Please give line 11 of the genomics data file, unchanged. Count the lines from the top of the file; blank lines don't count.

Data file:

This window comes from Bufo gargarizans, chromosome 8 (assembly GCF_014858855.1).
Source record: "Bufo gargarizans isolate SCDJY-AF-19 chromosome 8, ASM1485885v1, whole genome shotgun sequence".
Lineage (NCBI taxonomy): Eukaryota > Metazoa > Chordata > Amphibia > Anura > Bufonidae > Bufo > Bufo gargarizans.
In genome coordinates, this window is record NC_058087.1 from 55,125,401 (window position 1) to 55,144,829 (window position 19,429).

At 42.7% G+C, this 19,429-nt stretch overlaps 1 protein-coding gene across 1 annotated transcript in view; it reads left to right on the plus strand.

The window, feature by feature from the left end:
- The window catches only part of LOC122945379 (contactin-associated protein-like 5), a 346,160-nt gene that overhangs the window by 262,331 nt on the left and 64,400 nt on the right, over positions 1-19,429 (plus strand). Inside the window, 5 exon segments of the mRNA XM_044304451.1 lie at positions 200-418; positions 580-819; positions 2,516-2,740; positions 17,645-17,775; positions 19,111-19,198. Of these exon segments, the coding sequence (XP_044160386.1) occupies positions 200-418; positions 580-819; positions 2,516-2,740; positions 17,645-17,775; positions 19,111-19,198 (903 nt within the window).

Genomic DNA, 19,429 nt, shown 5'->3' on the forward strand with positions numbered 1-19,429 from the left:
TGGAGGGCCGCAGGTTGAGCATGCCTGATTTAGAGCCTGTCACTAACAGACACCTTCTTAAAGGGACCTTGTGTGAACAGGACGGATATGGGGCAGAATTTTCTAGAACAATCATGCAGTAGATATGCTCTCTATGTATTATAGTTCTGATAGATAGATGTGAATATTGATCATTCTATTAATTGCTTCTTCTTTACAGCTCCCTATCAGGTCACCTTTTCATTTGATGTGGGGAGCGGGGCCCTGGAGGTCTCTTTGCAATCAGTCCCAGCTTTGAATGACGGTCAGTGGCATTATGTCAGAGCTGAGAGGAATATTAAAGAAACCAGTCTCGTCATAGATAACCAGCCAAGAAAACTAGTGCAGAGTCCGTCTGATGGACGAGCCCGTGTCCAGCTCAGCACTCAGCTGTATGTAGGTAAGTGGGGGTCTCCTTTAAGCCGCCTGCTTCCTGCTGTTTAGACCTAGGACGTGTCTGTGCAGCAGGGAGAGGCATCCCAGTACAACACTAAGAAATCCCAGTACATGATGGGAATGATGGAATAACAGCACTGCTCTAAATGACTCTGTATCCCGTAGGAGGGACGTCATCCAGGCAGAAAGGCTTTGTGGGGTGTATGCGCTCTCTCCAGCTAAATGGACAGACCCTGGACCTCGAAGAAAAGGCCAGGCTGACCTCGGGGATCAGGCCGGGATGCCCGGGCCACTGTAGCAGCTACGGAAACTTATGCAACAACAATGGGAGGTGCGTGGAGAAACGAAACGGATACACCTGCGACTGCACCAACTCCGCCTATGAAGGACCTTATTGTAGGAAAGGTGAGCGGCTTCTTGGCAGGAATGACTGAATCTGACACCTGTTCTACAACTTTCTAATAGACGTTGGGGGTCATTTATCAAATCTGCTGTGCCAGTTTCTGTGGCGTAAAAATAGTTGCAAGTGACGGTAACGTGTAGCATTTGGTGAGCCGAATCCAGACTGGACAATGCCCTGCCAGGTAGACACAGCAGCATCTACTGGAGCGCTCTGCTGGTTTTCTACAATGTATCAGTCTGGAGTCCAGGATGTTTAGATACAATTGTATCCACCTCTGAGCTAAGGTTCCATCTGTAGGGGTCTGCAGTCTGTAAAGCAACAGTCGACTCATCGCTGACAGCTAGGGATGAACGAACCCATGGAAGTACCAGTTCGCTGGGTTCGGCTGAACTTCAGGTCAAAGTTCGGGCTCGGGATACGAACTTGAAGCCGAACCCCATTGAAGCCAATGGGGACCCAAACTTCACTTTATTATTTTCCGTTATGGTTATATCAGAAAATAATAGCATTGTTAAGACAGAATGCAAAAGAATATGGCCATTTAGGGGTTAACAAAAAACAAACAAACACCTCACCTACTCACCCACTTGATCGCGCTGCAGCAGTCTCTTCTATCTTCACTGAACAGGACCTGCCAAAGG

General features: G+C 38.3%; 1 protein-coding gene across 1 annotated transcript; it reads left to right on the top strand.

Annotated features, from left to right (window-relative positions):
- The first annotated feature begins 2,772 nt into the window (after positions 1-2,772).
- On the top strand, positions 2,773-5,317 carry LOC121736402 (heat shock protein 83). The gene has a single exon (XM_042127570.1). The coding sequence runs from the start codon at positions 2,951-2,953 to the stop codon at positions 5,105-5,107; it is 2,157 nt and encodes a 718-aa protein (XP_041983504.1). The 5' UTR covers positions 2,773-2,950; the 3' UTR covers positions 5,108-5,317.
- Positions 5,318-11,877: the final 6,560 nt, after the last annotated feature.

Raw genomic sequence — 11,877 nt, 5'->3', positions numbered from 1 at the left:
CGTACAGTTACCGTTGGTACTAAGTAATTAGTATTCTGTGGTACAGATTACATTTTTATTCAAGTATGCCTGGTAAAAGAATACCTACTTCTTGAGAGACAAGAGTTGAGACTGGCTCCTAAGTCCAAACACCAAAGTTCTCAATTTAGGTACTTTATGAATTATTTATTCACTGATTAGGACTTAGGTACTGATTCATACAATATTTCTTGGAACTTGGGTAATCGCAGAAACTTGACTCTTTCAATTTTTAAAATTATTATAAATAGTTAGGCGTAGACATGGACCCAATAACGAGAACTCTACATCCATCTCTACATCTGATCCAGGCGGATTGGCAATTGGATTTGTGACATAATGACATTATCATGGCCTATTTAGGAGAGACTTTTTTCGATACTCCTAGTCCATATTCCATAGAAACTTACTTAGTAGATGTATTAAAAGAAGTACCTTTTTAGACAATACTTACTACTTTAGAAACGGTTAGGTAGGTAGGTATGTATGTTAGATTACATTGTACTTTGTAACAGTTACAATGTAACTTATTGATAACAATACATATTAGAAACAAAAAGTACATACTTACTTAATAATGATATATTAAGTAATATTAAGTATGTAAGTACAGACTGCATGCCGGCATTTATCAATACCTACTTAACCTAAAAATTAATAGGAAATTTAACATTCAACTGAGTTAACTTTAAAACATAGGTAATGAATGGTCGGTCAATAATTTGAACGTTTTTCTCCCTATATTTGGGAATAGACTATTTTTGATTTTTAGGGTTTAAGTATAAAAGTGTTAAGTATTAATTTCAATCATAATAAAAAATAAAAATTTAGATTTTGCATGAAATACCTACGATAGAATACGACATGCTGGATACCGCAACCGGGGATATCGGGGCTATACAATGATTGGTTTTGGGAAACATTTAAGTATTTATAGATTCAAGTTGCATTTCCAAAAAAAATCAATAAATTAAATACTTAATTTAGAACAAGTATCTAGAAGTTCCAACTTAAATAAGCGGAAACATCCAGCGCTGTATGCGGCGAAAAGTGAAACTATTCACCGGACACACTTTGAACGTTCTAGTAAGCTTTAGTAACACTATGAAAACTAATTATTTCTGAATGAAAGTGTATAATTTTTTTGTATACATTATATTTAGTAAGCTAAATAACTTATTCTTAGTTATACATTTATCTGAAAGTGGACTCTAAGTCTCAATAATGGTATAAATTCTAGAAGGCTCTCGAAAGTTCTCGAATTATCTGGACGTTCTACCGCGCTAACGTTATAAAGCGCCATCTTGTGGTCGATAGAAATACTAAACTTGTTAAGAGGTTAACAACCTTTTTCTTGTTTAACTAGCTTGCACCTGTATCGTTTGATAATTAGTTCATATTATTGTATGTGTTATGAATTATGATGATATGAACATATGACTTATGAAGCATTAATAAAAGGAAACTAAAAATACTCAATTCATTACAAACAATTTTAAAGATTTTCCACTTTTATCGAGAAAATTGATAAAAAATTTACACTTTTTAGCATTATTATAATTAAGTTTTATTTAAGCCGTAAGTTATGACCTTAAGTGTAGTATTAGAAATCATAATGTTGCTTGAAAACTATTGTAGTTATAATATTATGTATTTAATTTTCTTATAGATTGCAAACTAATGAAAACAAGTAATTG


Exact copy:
Annotated features, from left to right (window-relative positions):